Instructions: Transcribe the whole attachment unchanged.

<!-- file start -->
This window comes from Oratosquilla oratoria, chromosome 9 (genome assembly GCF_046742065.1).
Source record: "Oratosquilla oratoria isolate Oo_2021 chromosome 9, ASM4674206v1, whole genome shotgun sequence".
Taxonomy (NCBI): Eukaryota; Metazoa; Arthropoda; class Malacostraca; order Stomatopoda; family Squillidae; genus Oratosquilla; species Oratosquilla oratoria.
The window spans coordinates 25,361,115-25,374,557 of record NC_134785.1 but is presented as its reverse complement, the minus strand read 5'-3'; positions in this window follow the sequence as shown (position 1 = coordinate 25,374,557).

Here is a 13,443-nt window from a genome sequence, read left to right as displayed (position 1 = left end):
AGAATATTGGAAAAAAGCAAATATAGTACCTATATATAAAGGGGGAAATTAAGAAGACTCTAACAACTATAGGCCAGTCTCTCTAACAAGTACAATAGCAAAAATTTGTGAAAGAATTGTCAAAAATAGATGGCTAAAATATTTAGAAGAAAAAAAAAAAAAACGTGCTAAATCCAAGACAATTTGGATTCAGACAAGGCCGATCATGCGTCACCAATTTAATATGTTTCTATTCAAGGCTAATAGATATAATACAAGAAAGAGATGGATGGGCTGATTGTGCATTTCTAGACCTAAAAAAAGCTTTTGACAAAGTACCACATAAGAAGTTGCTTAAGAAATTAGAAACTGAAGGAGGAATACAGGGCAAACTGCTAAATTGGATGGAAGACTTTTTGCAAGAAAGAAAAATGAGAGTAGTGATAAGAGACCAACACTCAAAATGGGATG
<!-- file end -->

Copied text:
This window comes from Oratosquilla oratoria, chromosome 9 (genome assembly GCF_046742065.1).
Source record: "Oratosquilla oratoria isolate Oo_2021 chromosome 9, ASM4674206v1, whole genome shotgun sequence".
Taxonomy (NCBI): Eukaryota; Metazoa; Arthropoda; class Malacostraca; order Stomatopoda; family Squillidae; genus Oratosquilla; species Oratosquilla oratoria.
The window spans coordinates 25,361,115-25,374,557 of record NC_134785.1 but is presented as its reverse complement, the minus strand read 5'-3'; positions in this window follow the sequence as shown (position 1 = coordinate 25,374,557).

Here is a 13,443-nt window from a genome sequence, read left to right as displayed (position 1 = left end):
AGAATATTGGAAAAAAGCAAATATAGTACCTATATATAAAGGGGGAAATTAAGAAGACTCTAACAACTATAGGCCAGTCTCTCTAACAAGTACAATAGCAAAAATTTGTGAAAGAATTGTCAAAAATAGATGGCTAAAATATTTAGAAGAAAAAAAAAAAAAACGTGCTAAATCCAAGACAATTTGGATTCAGACAAGGCCGATCATGCGTCACCAATTTAATATGTTTCTATTCAAGGCTAATAGATATAATACAAGAAAGAGATGGATGGGCTGATTGTGCATTTCTAGACCTAAAAAAAGCTTTTGACAAAGTACCACATAAGAAGTTGCTTAAGAAATTAGAAACTGAAGGAGGAATACAGGGCAAACTGCTAAATTGGATGGAAGACTTTTTGCAAGAAAGAAAAATGAGAGTAGTGATAAGAGACCAACACTCAAAATGGGATG